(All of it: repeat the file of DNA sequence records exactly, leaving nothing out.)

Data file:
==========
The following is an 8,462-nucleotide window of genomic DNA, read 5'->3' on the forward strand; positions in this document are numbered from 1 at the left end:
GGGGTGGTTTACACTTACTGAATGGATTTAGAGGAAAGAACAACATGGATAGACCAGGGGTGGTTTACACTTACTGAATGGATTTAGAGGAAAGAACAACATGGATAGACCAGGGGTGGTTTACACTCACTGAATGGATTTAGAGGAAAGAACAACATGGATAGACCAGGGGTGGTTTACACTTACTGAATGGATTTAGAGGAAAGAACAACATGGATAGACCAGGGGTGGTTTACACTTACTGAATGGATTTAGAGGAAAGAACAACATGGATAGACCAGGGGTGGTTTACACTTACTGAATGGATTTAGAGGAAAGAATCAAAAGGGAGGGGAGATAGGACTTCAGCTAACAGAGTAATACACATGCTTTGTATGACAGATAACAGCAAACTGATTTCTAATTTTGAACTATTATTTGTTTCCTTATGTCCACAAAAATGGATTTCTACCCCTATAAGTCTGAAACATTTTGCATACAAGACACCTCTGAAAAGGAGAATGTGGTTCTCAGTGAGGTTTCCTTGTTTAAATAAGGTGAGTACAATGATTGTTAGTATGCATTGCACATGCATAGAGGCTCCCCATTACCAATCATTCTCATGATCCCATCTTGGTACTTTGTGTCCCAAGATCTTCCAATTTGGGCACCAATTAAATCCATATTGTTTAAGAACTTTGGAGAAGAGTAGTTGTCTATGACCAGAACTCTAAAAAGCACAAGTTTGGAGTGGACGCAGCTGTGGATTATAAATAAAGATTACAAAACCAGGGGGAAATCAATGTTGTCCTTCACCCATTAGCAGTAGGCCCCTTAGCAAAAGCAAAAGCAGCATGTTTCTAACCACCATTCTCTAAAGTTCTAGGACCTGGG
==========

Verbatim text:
The following is an 8,462-nucleotide window of genomic DNA, read 5'->3' on the forward strand; positions in this document are numbered from 1 at the left end:
GGGGTGGTTTACACTTACTGAATGGATTTAGAGGAAAGAACAACATGGATAGACCAGGGGTGGTTTACACTTACTGAATGGATTTAGAGGAAAGAACAACATGGATAGACCAGGGGTGGTTTACACTCACTGAATGGATTTAGAGGAAAGAACAACATGGATAGACCAGGGGTGGTTTACACTTACTGAATGGATTTAGAGGAAAGAACAACATGGATAGACCAGGGGTGGTTTACACTTACTGAATGGATTTAGAGGAAAGAACAACATGGATAGACCAGGGGTGGTTTACACTTACTGAATGGATTTAGAGGAAAGAATCAAAAGGGAGGGGAGATAGGACTTCAGCTAACAGAGTAATACACATGCTTTGTATGACAGATAACAGCAAACTGATTTCTAATTTTGAACTATTATTTGTTTCCTTATGTCCACAAAAATGGATTTCTACCCCTATAAGTCTGAAACATTTTGCATACAAGACACCTCTGAAAAGGAGAATGTGGTTCTCAGTGAGGTTTCCTTGTTTAAATAAGGTGAGTACAATGATTGTTAGTATGCATTGCACATGCATAGAGGCTCCCCATTACCAATCATTCTCATGATCCCATCTTGGTACTTTGTGTCCCAAGATCTTCCAATTTGGGCACCAATTAAATCCATATTGTTTAAGAACTTTGGAGAAGAGTAGTTGTCTATGACCAGAACTCTAAAAAGCACAAGTTTGGAGTGGACGCAGCTGTGGATTATAAATAAAGATTACAAAACCAGGGGGAAATCAATGTTGTCCTTCACCCATTAGCAGTAGGCCCCTTAGCAAAAGCAAAAGCAGCATGTTTCTAACCACCATTCTCTAAAGTTCTAGGACCTGGG